Tales of switching, staying

By Dana Netzel

Although new roommates can cause frustration and stress, many students develop friendships through the experience.

Most students switch roommates after their freshman year and stay with their second roommate for a couple of years, said Willard Draper, assistant housing director.

Another popular trend is for students to request each other as roommates and then switch to different rooms, Draper said. This situation occurs two out of three times a roommate request is granted, he said.

However, NIU juniors Amy Wicherts and Kris Stitzel are cousins and have been roommates for three years. “Our parents thought maybe it would not work,” Wicherts said, adding that as freshmen, they did not know anyone else.

NIU seniors Susan Allen and Melanie Fujii have been friends since seventh grade and roommates for three years. “We think almost exactly alike,” Allen said.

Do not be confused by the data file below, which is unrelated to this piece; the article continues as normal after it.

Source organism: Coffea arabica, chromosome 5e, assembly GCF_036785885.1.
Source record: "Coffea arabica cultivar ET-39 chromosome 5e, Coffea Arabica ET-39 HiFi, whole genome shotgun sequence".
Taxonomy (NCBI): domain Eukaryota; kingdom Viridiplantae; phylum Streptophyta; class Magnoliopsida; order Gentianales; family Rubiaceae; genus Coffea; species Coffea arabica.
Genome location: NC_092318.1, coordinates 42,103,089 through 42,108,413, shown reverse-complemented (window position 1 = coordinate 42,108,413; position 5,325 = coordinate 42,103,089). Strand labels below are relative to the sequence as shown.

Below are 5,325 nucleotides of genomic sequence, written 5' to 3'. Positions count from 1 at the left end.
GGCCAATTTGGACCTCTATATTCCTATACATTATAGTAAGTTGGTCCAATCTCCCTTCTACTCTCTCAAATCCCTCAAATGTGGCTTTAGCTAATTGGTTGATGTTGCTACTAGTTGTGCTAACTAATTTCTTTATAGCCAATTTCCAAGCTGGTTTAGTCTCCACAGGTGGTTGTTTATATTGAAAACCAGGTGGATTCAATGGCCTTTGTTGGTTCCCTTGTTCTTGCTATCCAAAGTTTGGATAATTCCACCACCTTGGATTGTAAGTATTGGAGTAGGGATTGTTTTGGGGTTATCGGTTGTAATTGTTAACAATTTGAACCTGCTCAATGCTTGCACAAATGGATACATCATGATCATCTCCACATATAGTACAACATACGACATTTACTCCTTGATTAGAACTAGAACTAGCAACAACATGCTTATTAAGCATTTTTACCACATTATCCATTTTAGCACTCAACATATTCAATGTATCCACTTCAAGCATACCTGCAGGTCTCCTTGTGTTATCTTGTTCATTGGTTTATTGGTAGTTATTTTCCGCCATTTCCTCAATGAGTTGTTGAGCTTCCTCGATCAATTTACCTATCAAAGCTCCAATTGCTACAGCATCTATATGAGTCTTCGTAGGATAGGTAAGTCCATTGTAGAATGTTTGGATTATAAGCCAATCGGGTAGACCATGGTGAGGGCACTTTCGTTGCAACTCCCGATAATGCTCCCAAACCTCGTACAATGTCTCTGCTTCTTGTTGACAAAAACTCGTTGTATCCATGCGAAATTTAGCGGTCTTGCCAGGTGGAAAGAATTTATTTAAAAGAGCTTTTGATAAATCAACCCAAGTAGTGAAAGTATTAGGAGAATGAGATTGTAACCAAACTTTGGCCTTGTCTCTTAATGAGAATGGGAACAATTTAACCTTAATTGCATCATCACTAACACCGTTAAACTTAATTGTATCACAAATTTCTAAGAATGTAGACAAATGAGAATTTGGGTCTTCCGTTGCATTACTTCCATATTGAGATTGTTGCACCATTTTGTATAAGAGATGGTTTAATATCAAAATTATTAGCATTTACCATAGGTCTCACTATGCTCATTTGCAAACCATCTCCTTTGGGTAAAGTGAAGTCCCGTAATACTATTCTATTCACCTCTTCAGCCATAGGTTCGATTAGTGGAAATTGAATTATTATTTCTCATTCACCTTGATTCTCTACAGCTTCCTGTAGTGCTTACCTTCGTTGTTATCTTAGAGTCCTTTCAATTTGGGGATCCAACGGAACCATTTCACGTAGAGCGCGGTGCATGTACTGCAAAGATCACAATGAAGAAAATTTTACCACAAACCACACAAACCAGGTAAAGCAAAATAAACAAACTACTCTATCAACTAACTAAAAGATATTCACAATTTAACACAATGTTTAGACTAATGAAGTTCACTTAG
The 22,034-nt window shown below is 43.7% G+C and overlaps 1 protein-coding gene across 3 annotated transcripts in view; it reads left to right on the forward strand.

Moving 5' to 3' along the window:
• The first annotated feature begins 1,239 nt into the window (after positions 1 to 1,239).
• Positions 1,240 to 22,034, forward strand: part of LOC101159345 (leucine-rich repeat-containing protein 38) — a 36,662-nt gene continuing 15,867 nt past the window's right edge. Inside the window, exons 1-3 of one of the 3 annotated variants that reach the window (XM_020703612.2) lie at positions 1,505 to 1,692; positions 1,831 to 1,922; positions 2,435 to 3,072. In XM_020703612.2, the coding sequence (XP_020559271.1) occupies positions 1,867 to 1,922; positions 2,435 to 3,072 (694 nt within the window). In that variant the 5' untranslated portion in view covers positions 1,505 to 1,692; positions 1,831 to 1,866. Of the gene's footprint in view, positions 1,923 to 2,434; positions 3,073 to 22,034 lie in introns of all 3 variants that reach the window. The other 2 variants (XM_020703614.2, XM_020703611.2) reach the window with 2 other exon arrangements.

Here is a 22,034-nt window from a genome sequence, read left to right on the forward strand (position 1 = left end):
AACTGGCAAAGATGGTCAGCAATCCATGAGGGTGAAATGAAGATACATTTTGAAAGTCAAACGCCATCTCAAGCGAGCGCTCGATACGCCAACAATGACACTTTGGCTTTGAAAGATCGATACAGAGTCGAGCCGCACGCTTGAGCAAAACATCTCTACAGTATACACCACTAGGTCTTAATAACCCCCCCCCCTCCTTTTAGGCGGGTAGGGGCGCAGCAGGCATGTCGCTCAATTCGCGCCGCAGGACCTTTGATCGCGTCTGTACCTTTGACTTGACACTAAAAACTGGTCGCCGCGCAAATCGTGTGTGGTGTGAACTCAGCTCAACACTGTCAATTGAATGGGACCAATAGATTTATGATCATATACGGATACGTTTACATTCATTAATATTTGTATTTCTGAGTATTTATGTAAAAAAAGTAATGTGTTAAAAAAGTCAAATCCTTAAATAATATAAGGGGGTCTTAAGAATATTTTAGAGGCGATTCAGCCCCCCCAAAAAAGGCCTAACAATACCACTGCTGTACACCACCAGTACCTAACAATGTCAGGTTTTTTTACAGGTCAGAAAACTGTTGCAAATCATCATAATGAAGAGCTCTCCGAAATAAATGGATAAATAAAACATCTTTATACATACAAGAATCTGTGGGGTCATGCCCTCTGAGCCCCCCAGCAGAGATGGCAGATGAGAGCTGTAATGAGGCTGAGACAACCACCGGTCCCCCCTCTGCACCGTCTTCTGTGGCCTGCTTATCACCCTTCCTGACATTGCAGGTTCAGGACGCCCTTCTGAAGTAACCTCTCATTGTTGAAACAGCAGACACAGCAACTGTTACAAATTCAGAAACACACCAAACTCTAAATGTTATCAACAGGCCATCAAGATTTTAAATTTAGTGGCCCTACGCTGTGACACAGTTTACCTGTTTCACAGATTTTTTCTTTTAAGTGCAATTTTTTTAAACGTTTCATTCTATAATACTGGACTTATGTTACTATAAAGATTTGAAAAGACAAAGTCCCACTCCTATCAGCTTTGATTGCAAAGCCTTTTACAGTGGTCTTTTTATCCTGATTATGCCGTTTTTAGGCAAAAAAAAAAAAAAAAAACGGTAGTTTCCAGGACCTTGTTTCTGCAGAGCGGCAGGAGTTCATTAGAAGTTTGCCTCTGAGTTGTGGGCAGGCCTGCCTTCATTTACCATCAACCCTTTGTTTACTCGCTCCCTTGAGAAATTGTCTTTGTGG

A good roommate is someone who is fun, considerate and “treats you like they would want to be treated,” she said.

Roommates also learn to help each other during hard times, Wicherts said.

If students do not request a certain roommate, they are paired according to the options they request, said NIU Housing Director Donald Buckner.

Sophomores Dave Andrews and Frank Ventrella were paired together their freshman year and became friends, so they are roommates this year, Ventrella said.

Sophomore Doug Feldmann and junior Nick Jones competed against each other in high school sports, but met again last year when they lived on the same floor in Douglas Hall. This year, they are roommates.